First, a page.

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*this* John W. Hays' take on things and experiences

Posts Tagged ‘Lakewood Cemetery

Final Rest

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Under the wearisome pall of constraints in place due to the global COVID-19 pandemic, Cyndie’s family orchestrated a laudable graveside service for a small number of family and friends to say final goodbyes to her dad, Fred Friswold, under a mostly cloudy but otherwise dry Saturday. Masks were required and reasonable social distancing requested for the limited 30-minute window of time allowed by Lakewood Cemetery in Minneapolis.

We were instructed to arrive at a precise time and remain in our cars until ushered in a parade of vehicles to the gravesite.

The Friswolds have a family plot where Cyndie’s grandparents, her aunt, and her sister have now been joined by her father’s ashes.

In an unfortunate but inconsequential oversight, the canopy ordered to protect from possible rain was missing. The threat of precipitation waned as the appointed hour drew near and by the time we stood as a scattered group to hear various readings and prayers, there were a couple of brief openings in the clouds that revealed blue sky and bathed us in sunshine.

A flock of wild turkeys idly wandered past as if we weren’t there.

Masks served to catch many tears.

From the cemetery, we all drove to the University of Minnesota where the staff of the McNamara Alumni Center –the building Fred and two alumni buddies were instrumental in shepherding to existence– provided a pandemic-constrained space for a meal and program.

It was a day for which I’m confident Fred would approve, partially because only a fraction of the people who would have gushed over his greatness were able to be present so to do.

He touched a lot of people’s lives and impacted exponentially more who never knew him.

I appreciated hearing three different perspectives from people in his world of financial guidance to the YMCA and U of M, as they revealed to me how little first-hand exposure I had to anything but his home and family life.

Fred died in June from a cancer diagnosed the previous December which only compounded preexisting heart and lung ailments. He was clear-minded and fully aware right to the end. In the months since he died, the new reality of his being gone from us was settling in. Yesterday’s events have served to punctuate anew the depths of how much he is missed.

It’s a shame the end of life celebrations are so difficult to hold during a pandemic.

Cyndie’s family did a fine job of achieving all they possibly could under the circumstances.



Written by johnwhays

September 13, 2020 at 9:06 am

Precious Memorial

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The Christmas holiday brought a bundle of family events which required that we do a lot of driving. For three days in a row, we drove the over two-hour-long round trip distance, twice a day on two of those. It was all worth it, but when yesterday arrived with no agenda requiring we leave our home, the exhaustion hit and we luxuriated in the gift of staying put.

IMG_4211eIn the afterglow of the Christmas eve and Christmas day events, Friday the 26th became an additional day of precious activities with Cyndie’s family. We started in the morning by gathering at Lakewood Cemetery in Minneapolis, where we visited the graves of some of their relatives, including Cyndie’s sister, Michelle, who died at the age of 4 in 1967 as a result of leukemia.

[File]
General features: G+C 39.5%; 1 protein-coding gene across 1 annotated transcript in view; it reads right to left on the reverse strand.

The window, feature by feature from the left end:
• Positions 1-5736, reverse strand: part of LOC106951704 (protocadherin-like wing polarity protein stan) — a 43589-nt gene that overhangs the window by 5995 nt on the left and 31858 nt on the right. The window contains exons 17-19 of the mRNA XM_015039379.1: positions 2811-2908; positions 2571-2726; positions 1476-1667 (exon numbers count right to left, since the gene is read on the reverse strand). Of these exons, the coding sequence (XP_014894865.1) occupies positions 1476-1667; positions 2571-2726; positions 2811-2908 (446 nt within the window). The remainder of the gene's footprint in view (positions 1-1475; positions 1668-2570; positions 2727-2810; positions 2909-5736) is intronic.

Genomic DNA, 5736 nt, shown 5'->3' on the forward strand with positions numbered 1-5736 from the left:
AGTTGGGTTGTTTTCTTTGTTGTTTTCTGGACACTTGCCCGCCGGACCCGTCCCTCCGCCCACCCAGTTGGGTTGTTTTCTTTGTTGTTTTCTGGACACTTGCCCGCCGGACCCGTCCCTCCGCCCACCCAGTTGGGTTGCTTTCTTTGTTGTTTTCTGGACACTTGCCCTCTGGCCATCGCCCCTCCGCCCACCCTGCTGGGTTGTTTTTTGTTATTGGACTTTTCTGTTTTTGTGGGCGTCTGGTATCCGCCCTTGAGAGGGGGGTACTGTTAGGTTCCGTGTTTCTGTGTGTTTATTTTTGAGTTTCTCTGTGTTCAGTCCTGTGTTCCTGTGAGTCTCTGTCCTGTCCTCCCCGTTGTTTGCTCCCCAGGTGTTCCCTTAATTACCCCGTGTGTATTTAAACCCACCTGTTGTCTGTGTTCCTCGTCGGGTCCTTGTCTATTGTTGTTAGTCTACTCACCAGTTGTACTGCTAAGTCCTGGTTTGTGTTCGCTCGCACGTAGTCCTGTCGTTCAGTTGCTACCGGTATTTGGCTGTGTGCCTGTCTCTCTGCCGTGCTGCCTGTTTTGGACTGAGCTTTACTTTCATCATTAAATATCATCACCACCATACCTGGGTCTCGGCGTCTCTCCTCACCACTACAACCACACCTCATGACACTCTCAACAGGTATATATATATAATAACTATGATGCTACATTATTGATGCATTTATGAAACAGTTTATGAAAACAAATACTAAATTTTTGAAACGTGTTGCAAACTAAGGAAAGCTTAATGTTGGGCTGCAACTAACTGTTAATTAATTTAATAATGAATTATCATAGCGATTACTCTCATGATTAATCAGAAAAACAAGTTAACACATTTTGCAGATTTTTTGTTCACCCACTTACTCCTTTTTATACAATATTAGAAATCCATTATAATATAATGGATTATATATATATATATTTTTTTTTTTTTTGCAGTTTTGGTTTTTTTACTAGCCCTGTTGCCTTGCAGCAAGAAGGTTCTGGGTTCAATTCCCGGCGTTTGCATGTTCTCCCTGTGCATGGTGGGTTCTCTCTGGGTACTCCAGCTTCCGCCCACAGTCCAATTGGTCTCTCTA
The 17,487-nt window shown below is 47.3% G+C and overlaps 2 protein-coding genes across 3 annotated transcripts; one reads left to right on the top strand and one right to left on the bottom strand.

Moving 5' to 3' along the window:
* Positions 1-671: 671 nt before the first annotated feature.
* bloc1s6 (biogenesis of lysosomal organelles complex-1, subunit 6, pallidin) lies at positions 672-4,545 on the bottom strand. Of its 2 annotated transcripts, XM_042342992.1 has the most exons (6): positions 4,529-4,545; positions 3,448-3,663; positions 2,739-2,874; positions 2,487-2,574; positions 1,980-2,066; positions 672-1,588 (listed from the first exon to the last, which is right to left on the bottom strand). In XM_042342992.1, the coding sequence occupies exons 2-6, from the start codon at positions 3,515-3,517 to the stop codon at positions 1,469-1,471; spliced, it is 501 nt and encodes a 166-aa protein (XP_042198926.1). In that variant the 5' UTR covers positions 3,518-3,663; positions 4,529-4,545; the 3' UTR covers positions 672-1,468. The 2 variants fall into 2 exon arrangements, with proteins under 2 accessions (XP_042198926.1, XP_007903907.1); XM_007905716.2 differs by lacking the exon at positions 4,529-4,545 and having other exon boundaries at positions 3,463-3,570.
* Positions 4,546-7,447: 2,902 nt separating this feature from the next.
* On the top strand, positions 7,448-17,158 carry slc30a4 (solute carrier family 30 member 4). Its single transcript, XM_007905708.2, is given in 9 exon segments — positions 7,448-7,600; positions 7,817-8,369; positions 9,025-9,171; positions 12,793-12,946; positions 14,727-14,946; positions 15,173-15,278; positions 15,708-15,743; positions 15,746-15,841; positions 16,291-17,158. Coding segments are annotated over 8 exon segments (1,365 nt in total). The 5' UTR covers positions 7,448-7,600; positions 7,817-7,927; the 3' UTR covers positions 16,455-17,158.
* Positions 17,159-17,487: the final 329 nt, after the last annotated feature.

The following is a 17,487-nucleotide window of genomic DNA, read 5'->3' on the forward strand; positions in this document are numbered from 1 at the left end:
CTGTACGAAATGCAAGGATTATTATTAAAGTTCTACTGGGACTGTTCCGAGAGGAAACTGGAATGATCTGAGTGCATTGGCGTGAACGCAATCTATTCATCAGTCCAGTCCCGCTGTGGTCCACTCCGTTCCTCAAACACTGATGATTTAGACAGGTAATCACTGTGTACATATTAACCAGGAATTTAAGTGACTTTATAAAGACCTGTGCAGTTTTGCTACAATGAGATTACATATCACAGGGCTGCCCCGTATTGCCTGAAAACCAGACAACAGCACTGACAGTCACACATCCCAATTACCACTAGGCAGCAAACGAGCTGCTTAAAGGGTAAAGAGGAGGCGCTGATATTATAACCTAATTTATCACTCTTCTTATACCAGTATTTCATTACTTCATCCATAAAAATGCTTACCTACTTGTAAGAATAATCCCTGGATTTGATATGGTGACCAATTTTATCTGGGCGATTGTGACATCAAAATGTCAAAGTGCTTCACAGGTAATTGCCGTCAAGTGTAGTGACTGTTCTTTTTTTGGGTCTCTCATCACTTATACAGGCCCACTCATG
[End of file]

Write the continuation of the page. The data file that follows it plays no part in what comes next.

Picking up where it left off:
It took some hunting to locate the grave sites, but with the benefit of the lack of snow cover, it didn’t take long to find the markers. Some flowers were laid and then a few members of the family read portions of a memorial prayer that second brother, Barry, had composed.

IMG_4209eThis is the first time the entire family has visited the graves together, which made this a particularly special occasion. Michelle’s death occurred on December 14th, so the Christmas season for Cyndie and her parents and siblings has a way of bringing with it memories of that time in 1967.

As the middle of the day approached, we headed across the city to take a tour of the new auditorium under construction at the Masonic Children’s Hospital at the University of Minnesota. The family connection to the U of M is strong, but the connection to the Children’s Hospital is especially poignant.

IMG_4217eThe Friswold family has adopted a room in memory of Michelle. We were able to visit a similar adjacent room which was vacant, to see the special features available to children and their families as a result the financial contributions.

A significant effort is made to give the kids being treated as much control over their environment as possible. A touch-screen monitor is suspended on an arm that, among other things, allows the child to remotely control the window shades and alter the color of the room lighting. Of course, I only remember those features because they are the ones our group played with while exploring the room.

To top the day off, we finished with a special private dinner event at the U of M McNamara Alumni Center UofMAlumniCenteralong with the family of Fred Friswold’s frat brother from the class of ’58, Larry Laukka. The Friswold and Laukka families have been getting together regularly at Christmastime the last few years, and this year the two patriarchs took it up a notch, bringing us on campus to share the full story of their incredible persistence as the volunteers who dreamed up and pulled off the incredible accomplishment of this world-class building.

It was a spectacular way to conclude the flurry of holiday family gatherings. Cyndie’s family is very precious, indeed, and I am a lucky man to be included as one of their own.